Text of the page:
Yes, it has come to riding Hakeem Olajuwon's coattails. They cannot ride eight losses to Dallas in the previous 11 tries.

The losses are easier to digest when the squad plays hard. It did not Wednesday night.

Morey will head to Hollywood this weekend but not to watch Blake Griffin assume the slam dunk competition throne. He will engage every other GM in discussions, pining for something, anything that will provide this franchise with a brighter future than one filled with perpetual lottery appearances and inadequacy.

The tension within the roster reached a crescendo Wednesday night, and the verdict after a critical homestand necessitates change. This group, as constructed, is forever destined to tease and disappoint.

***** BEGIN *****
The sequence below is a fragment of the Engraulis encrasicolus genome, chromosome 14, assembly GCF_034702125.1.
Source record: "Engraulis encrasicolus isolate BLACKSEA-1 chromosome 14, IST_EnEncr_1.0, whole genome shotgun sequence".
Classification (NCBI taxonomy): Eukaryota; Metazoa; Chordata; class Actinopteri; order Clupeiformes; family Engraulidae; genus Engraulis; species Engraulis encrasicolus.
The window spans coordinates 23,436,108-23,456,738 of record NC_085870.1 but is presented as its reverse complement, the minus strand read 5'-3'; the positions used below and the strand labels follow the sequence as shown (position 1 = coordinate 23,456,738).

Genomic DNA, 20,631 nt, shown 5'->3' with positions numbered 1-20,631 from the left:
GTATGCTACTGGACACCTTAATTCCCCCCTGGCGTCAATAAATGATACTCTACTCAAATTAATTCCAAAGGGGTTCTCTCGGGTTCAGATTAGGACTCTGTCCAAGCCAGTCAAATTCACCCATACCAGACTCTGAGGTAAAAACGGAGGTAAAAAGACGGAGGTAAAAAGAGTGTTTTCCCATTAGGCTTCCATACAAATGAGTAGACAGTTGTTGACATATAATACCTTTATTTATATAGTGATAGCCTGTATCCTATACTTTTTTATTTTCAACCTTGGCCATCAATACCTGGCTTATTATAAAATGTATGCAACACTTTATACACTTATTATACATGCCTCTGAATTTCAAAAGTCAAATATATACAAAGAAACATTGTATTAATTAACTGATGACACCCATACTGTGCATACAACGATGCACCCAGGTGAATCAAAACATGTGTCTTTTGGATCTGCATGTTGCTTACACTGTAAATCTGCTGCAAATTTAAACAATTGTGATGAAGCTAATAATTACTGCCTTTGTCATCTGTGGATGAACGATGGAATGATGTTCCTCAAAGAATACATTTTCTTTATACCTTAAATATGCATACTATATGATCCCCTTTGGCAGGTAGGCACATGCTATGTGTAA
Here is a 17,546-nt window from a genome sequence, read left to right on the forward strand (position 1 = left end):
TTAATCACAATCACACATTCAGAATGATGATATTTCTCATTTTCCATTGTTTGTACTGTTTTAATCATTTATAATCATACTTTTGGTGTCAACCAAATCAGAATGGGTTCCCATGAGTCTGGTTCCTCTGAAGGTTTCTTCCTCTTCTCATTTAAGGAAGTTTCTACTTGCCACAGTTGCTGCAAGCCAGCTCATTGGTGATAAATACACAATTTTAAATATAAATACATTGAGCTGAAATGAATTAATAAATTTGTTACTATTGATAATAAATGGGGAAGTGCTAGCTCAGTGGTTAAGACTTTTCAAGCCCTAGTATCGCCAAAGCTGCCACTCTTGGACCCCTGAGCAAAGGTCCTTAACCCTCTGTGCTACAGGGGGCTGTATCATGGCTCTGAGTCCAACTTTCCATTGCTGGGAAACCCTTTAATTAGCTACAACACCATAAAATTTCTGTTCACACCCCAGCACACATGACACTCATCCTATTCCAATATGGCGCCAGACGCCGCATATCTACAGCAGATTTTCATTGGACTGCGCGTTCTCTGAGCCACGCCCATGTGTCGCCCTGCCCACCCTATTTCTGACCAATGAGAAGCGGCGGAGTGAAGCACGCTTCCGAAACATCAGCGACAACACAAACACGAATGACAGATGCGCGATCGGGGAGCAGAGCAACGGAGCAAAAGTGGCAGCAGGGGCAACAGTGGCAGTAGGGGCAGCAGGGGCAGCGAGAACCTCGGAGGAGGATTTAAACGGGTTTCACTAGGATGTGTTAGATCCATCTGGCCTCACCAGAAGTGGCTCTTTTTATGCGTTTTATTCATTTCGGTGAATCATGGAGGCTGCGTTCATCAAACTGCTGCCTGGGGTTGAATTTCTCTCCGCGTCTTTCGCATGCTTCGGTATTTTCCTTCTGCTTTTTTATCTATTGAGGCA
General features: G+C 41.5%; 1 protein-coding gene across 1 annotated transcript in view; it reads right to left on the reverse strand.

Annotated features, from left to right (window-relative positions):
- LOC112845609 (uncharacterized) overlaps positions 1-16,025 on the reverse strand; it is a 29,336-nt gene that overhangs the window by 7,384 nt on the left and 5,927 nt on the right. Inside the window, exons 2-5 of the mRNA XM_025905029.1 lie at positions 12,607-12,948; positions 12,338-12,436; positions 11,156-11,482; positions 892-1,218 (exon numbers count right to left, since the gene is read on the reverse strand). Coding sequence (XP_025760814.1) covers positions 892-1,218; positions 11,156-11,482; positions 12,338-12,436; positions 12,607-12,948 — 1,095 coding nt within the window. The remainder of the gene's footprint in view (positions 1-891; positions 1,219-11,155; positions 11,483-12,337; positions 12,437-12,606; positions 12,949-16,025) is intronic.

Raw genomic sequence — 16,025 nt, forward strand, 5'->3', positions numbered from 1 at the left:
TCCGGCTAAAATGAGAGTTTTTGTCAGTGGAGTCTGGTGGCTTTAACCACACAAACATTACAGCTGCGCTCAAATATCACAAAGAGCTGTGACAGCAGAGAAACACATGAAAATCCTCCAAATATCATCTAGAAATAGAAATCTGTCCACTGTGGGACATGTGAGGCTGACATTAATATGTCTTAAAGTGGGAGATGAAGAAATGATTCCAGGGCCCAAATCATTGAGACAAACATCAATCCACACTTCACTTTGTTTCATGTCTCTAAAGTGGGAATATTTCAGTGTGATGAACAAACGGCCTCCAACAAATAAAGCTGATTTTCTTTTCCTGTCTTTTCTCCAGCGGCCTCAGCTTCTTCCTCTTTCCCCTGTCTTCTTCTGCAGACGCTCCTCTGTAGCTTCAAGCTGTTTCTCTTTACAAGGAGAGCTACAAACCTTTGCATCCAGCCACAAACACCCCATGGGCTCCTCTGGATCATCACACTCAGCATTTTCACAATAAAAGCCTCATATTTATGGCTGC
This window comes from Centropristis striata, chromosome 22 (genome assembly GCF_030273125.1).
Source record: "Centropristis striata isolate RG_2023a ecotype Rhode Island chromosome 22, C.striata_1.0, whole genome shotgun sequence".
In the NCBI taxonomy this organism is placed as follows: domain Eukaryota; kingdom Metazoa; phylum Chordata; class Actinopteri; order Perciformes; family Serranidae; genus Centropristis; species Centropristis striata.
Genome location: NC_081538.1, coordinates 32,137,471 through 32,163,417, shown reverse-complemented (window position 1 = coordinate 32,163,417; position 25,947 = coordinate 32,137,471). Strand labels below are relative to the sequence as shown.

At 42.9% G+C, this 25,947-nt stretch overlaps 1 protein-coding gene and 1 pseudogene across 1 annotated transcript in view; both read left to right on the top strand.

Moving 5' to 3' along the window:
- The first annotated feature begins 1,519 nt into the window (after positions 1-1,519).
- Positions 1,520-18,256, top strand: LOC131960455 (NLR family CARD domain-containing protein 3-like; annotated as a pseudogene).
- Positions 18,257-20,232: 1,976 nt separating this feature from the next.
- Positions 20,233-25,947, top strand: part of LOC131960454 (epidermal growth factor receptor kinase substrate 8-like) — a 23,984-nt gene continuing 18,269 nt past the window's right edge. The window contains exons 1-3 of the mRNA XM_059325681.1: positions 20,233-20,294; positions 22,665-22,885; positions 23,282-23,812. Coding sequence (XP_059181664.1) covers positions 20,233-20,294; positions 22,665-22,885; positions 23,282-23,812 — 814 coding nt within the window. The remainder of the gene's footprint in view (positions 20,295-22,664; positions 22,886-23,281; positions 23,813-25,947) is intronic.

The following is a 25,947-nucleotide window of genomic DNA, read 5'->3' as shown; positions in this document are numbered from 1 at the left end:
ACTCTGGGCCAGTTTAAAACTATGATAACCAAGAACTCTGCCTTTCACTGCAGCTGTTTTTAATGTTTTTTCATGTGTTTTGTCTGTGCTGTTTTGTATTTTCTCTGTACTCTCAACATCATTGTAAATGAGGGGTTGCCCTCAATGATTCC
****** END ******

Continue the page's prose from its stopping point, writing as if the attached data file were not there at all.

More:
Drop another winnable joust against the Lakers. Beat the Jazz at Energy Solutions Arena. Hammer the Nuggets at home. Surrender a combined 226 points in home losses to the Timberwolves and Sixers.

Attendance figures suggest 89 percent of the seats are filled each night at Toyota Center.

No way.

The lower bowl was three-fourths empty at tipoff Wednesday.

No one on the roster can escape the stench of defeat or the dread that accompanies next Thursday's trade deadline. Even Hill, the focus of one fan's creative sign, did not score.

"Wow, the Cavs beat the Lakers?"



It has come to this, leaving Morey no choice but to pull the plug on a 26-31 squad with a bleak outlook and a roster that, in bowing to the Sixers, just took the professionalism out of professional basketball.